#3 Apprentice Pillar (Rosslyn Chapel, Roslin Glen, Scotland)

Apprentice Pillar, Rosslyn Chapel, Roslin Glen, ScotlandI boarded a bus for a 45-minute trip from Edinburgh to Roslin Glen to see the wonderful Rosslyn Chapel. Completed by 1486, it’s famed for its sculptures, its critical appearance in The Da Vinci Code, and its association with legends of the Crusaders and the Holy Grail. I particularly enjoyed the built-in outdoor benches, but the Apprentice Pillar inside is the real star. This sandstone column, intricately carved using only simple tools like mallets and chisels, is ornately decorated with vines that twist around its shaft in a helix pattern, the top exploding in a riot of different plants, and the bottom resting on a base of eight dragons circling around it and chewing on cords. A widely accepted theory is that the column represents the Christian Tree of Life, but what about those dragons? Although they have some Christian tie-ins, here they are most likely a deferential nod to the founder of the chapel, who was very proud of his Norse ancestry and culture, where dragons often appear, suggesting that this Christian Tree of Life is really the Norse tree Yggdrasil. The legend surrounding the column is as fascinating as the column itself. The master mason in charge of the chapel’s stonework, having just completed the Mason Pillar, felt he could do better for the next one. So he traveled abroad for inspiration, his hubris allowing him to leave his unsupervised young apprentice behind, smug in the belief that the apprentice could never create anything near what he had in mind. When the bumptious master returned, he was enraged to find that the upstart apprentice had completed a column—more beautiful than his own—by himself. In a fit of jealous dudgeon, the mason struck the apprentice on his head with a mallet, killing him. The master was tried for murder and hanged. But his fellow masons added an extra everlasting punishment: They created both an image of the apprentice’s head, completed with the forehead gash, and installed it amid all the master’s sculptures, as well as an image of the master himself, placing it in a spot where it would forever gaze jealously at the Apprentice Pillar.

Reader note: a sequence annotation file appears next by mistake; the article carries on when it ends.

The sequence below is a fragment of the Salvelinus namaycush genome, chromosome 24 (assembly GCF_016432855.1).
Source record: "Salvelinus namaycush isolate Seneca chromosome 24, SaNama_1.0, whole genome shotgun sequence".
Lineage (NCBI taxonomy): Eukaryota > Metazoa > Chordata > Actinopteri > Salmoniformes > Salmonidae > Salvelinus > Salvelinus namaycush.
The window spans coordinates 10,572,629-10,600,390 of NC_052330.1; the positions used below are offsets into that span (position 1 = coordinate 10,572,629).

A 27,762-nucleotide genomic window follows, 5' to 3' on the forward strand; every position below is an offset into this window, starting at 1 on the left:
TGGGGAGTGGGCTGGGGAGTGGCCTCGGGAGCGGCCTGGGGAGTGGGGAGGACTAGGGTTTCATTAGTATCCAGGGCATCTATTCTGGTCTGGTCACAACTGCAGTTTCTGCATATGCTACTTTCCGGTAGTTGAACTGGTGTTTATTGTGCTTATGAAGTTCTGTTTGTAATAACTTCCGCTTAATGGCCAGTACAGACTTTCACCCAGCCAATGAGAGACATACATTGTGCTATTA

#4 Column of St. Theodore (Venice, Italy)

Column of St. Theodore, Venice, ItalySt. Mark’s Square is one of Venice’s true gems, complete with two of the world’s most beautiful arcades, the wonderfully pink Doge’s Palace, and, of course, St. Mark’s Basilica, with one of the world’s best domes and one of its best depictions of St. Mark. If you arrive by boat, you first walk into the smaller Piazzetta San Marco, adjacent to the larger piazza. Here, a pair of stone columns greets you—the Column of St. Mark, topped with a statue of a winged lion, the saint’s symbol, and the Column of St. Theodore. Legend holds that both columns (along with a third that never made it) arrived as spoils of war in the East and were erected around 1127 by one Nicholas Barattieri. The granite and pink and gray marble Column of St. Theodore is surmounted by a statue of St. Theodore (San Teodore, but San Todaro in the Venetian vernacular), standing over a dead dragon that looks more like an alligator or a crocodile. Theodore was the republic’s patron saint until he was usurped by Mark. The government of the Venetian Republic had rewarded Barattieri for his efforts by granting him exclusive rights to set up a gambling table between the two columns at a time when games of chance were forbidden in the republic, but that right died when Barattieri did, and, later on, the same site became the location for stalls and a market, referenced in the base of the column, with well-worn figures of a fishmonger, blacksmith, butchers, and wine sellers. The space was also used for public executions—to this day, superstitious Venetians still avoid passing between the two columns.